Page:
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Central management and control in the UK

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One of the best known judicial pronouncements in tax, possibly because it has been in use for over 100 years, is the one by Lord Loreburn in De Beers Consolidated Mines Ltd v Howe (5 TC 198) relating to deciding where a company is resident: ‘A company resides … where its real business is carried on … and the real business is carried on where the central management and control actually abides.’

This statement was the culmination of several decades of judicial thought about how to apply a concept that applied to people, that of residence, to legal entities. If you wanted to call upon Lord Grantham, you knew where he resided, but what about railway companies? Their buildings and operations could be found in many parishes (those of you who remember the general commissioners will also remember that they were based upon parishes). So railway companies were based in the parish where the central management and control of their business was.

When you have what appears to be a simple and authoritative statement, there are issues that are a little more complicated than they first appear. This article looks at a few of the nuances relating to ‘central management and control’.

What are we doing here? The first nuance to be considered is what it is that is being centrally managed and controlled. The answer to that question is that it is the business of the company that is under consideration – the strategic rather than administrative decisions (Egyptian Delta (14 TC 119)). Agreeing the company’s accounts won’t make you resident, but deciding to take on Apple with your new invisible mobile phone will.

What do we have to do? The second nuance is that the level of activity needed is very low. Two cases of a similar vintage to De Beers – Ogilvie v Kitton (5 TC 338) and The Egyptian Hotels Ltd v Mitchell (6 TC 551) – provide that all that is needed is passive oversight and tacit control. If, like Mr Ogilvie, you receive reports from the managers of your business, but take no action beyond agreeing with those reports, then you are still exercising central management and control. Just don’t throw them in the bottom drawer unread! We would not advise relying on this aspect unless you have to. Explicit actions are always to be preferred!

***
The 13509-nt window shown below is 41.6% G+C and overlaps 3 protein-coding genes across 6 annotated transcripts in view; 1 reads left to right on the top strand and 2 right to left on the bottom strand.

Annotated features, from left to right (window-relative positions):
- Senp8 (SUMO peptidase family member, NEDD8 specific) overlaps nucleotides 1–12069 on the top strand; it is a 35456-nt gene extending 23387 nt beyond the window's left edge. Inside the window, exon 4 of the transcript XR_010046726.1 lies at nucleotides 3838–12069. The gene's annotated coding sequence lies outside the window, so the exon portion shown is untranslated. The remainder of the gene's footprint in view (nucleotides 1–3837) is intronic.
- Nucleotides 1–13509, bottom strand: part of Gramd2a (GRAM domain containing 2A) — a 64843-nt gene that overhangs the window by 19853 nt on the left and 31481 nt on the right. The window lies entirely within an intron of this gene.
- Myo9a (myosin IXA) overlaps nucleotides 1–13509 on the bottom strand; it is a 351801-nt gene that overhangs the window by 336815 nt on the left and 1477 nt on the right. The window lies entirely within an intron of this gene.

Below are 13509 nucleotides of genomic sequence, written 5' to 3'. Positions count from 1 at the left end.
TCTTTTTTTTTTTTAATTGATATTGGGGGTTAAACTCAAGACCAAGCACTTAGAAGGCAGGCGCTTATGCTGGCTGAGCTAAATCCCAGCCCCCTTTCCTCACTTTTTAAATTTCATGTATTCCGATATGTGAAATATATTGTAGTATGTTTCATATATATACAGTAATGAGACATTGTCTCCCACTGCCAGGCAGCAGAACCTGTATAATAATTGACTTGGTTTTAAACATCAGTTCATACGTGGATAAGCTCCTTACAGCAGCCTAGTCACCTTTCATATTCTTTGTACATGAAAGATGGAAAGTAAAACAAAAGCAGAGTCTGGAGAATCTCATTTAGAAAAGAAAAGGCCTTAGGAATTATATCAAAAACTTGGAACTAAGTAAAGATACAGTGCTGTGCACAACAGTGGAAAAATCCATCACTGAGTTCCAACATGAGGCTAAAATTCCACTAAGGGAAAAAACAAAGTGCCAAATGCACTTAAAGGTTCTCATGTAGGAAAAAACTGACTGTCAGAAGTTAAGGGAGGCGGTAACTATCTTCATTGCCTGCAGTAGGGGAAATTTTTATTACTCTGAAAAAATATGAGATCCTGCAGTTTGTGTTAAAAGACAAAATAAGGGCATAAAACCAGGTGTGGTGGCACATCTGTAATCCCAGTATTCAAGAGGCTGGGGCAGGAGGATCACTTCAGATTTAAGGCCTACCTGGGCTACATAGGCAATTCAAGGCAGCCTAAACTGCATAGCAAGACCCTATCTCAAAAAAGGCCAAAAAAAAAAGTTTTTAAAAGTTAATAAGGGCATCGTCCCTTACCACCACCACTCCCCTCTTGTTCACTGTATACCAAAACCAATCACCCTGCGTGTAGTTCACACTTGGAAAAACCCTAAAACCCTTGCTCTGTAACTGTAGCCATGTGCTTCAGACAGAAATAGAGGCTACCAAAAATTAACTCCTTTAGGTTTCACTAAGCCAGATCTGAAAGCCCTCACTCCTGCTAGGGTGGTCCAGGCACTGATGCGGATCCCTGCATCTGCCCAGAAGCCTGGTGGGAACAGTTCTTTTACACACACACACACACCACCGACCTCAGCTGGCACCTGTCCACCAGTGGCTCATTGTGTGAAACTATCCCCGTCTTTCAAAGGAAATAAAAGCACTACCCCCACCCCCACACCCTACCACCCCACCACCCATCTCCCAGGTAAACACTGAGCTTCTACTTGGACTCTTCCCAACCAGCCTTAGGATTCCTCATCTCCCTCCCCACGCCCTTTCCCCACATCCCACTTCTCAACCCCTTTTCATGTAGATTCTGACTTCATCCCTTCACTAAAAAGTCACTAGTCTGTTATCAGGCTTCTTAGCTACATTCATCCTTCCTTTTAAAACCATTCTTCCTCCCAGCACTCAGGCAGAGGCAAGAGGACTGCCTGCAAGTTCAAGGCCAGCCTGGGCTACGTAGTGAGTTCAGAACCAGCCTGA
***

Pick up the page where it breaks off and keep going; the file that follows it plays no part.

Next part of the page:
How long do we have to do it for? Lord Loreburn used the term ‘abides’. This denotes some sort of longevity or permanence. Bringing this back to the comparison to a real person, a single decision in a place is not going to be enough, no matter how important it is. For example, you may have proposed to your husband or wife while on a romantic weekend break to Venice; that does not make you resident in Italy! Staying at your holiday home in Spain for the winter each year is though, another matter.

This does highlight the problems with analogies. A company may only have ever made one important decision. Another problem is that, like a person, it can be resident in more than one place. Still, you should be looking for some sort of long term connection for the central management and control of the business for reason to ‘abide’ there.

Who goes first? If you look carefully at the company residence cases that have gone to litigation, it is very rare that the assessment under appeal relates to the company whose residence is being queried. It is well known that unless the taxpayer can persuade the tribunal that an assessment is incorrect, the amount stands good. What is less well known though is that where HMRC is asserting that a company is resident in the UK, it has the initial burden of proof and must first prove it has the right to raise the assessment, before the taxpayer has to prove the assessment is incorrect.

What was that term again? The term always used is ‘central management and control’. Are these terms inseparable or, like Ant and Dec, only thought to be (we may be prejudging their future here a little)? Is it possible for management to be in one territory and control in another (arguably that was the situation in Ogilvie, but the case was not actually about company residence and the point didn’t need to be taken)? Perhaps by the time we reach the next century we will have an answer. 

Andrew Parkes, Milestone International Tax Partners (

Categories: In brief